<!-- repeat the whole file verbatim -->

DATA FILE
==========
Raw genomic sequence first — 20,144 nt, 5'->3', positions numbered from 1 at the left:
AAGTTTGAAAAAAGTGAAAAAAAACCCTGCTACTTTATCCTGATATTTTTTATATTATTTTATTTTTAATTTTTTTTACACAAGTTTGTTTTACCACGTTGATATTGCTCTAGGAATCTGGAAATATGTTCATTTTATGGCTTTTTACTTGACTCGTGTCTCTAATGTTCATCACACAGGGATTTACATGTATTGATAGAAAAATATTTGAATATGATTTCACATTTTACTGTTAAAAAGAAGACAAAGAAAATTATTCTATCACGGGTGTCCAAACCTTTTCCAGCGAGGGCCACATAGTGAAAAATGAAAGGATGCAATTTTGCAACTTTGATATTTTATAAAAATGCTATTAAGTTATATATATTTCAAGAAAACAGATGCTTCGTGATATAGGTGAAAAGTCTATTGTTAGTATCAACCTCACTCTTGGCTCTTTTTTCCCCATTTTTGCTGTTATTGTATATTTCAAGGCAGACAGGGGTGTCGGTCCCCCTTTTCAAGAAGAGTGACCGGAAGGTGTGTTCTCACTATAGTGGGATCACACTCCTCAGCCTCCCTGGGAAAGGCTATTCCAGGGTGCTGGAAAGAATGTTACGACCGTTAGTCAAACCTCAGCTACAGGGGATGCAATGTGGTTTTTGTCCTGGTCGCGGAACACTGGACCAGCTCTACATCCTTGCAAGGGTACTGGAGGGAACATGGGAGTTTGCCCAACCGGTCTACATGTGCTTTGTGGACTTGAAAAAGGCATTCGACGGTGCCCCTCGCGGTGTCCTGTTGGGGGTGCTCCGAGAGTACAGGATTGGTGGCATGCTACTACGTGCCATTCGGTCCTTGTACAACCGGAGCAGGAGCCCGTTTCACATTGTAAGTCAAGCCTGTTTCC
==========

Raw genomic sequence first — 20,144 nt, 5'->3', positions numbered from 1 at the left:
AAGTTTGAAAAAAGTGAAAAAAAACCCTGCTACTTTATCCTGATATTTTTTATATTATTTTATTTTTAATTTTTTTTACACAAGTTTGTTTTACCACGTTGATATTGCTCTAGGAATCTGGAAATATGTTCATTTTATGGCTTTTTACTTGACTCGTGTCTCTAATGTTCATCACACAGGGATTTACATGTATTGATAGAAAAATATTTGAATATGATTTCACATTTTACTGTTAAAAAGAAGACAAAGAAAATTATTCTATCACGGGTGTCCAAACCTTTTCCAGCGAGGGCCACATAGTGAAAAATGAAAGGATGCAATTTTGCAACTTTGATATTTTATAAAAATGCTATTAAGTTATATATATTTCAAGAAAACAGATGCTTCGTGATATAGGTGAAAAGTCTATTGTTAGTATCAACCTCACTCTTGGCTCTTTTTTCCCCATTTTTGCTGTTATTGTATATTTCAAGGCAGACAGGGGTGTCGGTCCCCCTTTTCAAGAAGAGTGACCGGAAGGTGTGTTCTCACTATAGTGGGATCACACTCCTCAGCCTCCCTGGGAAAGGCTATTCCAGGGTGCTGGAAAGAATGTTACGACCGTTAGTCAAACCTCAGCTACAGGGGATGCAATGTGGTTTTTGTCCTGGTCGCGGAACACTGGACCAGCTCTACATCCTTGCAAGGGTACTGGAGGGAACATGGGAGTTTGCCCAACCGGTCTACATGTGCTTTGTGGACTTGAAAAAGGCATTCGACGGTGCCCCTCGCGGTGTCCTGTTGGGGGTGCTCCGAGAGTACAGGATTGGTGGCATGCTACTACGTGCCATTCGGTCCTTGTACAACCGGAGCAGGAGCCCGTTTCACATTGTAAGTCAAGCCTGTTTCC